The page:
Hey Mr. Green,
Is it better to drive my minivan to a playground or to buy a swing set?
–Purvika in Mountain Lakes, New Jersey
This is hardly the most urgent environmental question of our times, but such questions are fun to answer, and give Mr. Green a pretext for pontificating about larger issues.
Obviously, there is a mind-boggling set of variables involved here: how far you have to drive to the park, what mileage the minivan gets, the size and material of the swing set, the distance it is shipped, and every other conceivable impact. Pursuing this down to the last kilowatt and drop of water and microparticle of grime can lead to madness. As one agricultural wit asked, "When we assess the environmental impact of growing soybeans, do we have to include the soap and water used in the farmer's shower?"
But since energy use seems to be your main concern, let's focus on comparing how much is needed to make the swing as compared to the energy required to drive your darling(s) to the park. Assuming that you'll survive the current economic collapse and have a yard in which to plant a swing, you could spring for a steel three-seater that weighs 190 pounds or so. According to the U.S. Energy Information Agency, it takes 16,366,000 British thermal units (Btus) to make a ton of steel. So making almost all of the swing would require 1,554,770 Btus. The typical minivan gets 17 miles per gallon in the city, according to the EPA. Gasoline can contain up to 125,000 Btus per gallon. Therefore, the minimum energy needed to drive the minivan about 220 miles would equal the energy it took to make the swing. If you live only a mile from the park, in just 110 visits—twice a week for a year—you'd burn as much energy as it took to make the steel in the swing set. Of course, if you drive farther and settle for a lighter, smaller swing, the energy disadvantage of the minivan increases proportionately.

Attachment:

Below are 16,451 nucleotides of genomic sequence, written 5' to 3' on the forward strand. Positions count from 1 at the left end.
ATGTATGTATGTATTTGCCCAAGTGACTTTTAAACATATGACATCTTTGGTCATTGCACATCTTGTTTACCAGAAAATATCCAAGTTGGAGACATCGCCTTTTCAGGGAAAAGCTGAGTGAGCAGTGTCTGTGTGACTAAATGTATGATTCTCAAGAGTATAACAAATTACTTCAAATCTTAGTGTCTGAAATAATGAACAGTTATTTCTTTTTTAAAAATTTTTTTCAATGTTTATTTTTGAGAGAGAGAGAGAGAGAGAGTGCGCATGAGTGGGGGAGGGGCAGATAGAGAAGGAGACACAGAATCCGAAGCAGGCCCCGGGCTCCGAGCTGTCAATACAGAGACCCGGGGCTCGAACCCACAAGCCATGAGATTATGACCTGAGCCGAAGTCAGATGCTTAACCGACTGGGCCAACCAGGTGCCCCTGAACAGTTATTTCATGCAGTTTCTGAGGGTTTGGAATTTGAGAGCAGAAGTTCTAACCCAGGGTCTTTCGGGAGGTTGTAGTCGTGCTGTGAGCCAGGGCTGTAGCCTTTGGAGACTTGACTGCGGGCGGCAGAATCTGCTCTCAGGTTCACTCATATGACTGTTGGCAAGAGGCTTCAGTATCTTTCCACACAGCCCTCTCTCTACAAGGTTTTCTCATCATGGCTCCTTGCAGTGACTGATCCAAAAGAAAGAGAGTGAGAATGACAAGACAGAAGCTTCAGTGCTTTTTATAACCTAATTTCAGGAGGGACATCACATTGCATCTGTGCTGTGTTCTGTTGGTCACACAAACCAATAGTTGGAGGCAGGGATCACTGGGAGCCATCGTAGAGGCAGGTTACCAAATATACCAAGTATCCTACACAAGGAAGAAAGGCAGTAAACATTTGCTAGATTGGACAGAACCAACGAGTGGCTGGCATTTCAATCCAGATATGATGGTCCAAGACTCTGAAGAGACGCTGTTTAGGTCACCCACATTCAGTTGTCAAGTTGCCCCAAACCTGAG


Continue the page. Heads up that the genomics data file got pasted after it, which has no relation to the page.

But if you're only a mile away from the park, why drive there anyhow? Make ‘em walk or bike. It builds character and helps shed the kid blubber that's getting so much attention nowadays. "But it takes too much time to walk or bike!" I already hear the howls of protest. Well, does it really, when you consider how much time it takes to strap in a kid or two, wend your way through gridlock, find parking, unload, reload, and unload again, not to mention the hours you'll have to work to pay the 54-cent-a-mile cost of owning and operating the average vehicle? Hidden behind the automobile's smiling grill of comfort and convenience are some troubling hassles and expenses.